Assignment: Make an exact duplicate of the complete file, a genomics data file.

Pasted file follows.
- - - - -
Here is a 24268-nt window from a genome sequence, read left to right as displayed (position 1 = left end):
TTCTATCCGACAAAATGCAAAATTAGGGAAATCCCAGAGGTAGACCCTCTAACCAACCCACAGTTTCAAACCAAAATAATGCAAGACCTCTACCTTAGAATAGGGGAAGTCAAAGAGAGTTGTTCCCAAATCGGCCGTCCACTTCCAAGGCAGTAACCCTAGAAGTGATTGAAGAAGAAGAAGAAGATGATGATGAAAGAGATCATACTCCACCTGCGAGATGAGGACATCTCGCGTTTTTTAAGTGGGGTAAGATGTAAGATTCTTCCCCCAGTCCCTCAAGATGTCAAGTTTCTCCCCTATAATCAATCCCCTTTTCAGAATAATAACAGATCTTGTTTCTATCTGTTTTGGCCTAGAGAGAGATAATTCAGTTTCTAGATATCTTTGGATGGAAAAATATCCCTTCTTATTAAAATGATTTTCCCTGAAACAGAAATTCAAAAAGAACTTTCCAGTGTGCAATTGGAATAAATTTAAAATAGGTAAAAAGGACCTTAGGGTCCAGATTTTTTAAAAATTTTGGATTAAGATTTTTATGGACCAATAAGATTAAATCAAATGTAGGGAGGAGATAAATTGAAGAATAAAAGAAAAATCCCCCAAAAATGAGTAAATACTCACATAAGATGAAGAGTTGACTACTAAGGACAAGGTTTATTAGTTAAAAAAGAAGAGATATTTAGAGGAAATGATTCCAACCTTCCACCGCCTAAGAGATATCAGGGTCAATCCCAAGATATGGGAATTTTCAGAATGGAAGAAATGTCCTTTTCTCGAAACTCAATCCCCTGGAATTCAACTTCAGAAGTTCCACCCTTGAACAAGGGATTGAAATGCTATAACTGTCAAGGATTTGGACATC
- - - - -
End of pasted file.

Here is a 24268-nt window from a genome sequence, read left to right as displayed (position 1 = left end):
TTCTATCCGACAAAATGCAAAATTAGGGAAATCCCAGAGGTAGACCCTCTAACCAACCCACAGTTTCAAACCAAAATAATGCAAGACCTCTACCTTAGAATAGGGGAAGTCAAAGAGAGTTGTTCCCAAATCGGCCGTCCACTTCCAAGGCAGTAACCCTAGAAGTGATTGAAGAAGAAGAAGAAGATGATGATGAAAGAGATCATACTCCACCTGCGAGATGAGGACATCTCGCGTTTTTTAAGTGGGGTAAGATGTAAGATTCTTCCCCCAGTCCCTCAAGATGTCAAGTTTCTCCCCTATAATCAATCCCCTTTTCAGAATAATAACAGATCTTGTTTCTATCTGTTTTGGCCTAGAGAGAGATAATTCAGTTTCTAGATATCTTTGGATGGAAAAATATCCCTTCTTATTAAAATGATTTTCCCTGAAACAGAAATTCAAAAAGAACTTTCCAGTGTGCAATTGGAATAAATTTAAAATAGGTAAAAAGGACCTTAGGGTCCAGATTTTTTAAAAATTTTGGATTAAGATTTTTATGGACCAATAAGATTAAATCAAATGTAGGGAGGAGATAAATTGAAGAATAAAAGAAAAATCCCCCAAAAATGAGTAAATACTCACATAAGATGAAGAGTTGACTACTAAGGACAAGGTTTATTAGTTAAAAAAGAAGAGATATTTAGAGGAAATGATTCCAACCTTCCACCGCCTAAGAGATATCAGGGTCAATCCCAAGATATGGGAATTTTCAGAATGGAAGAAATGTCCTTTTCTCGAAACTCAATCCCCTGGAATTCAACTTCAGAAGTTCCACCCTTGAACAAGGGATTGAAATGCTATAACTGTCAAGGATTTGGACATC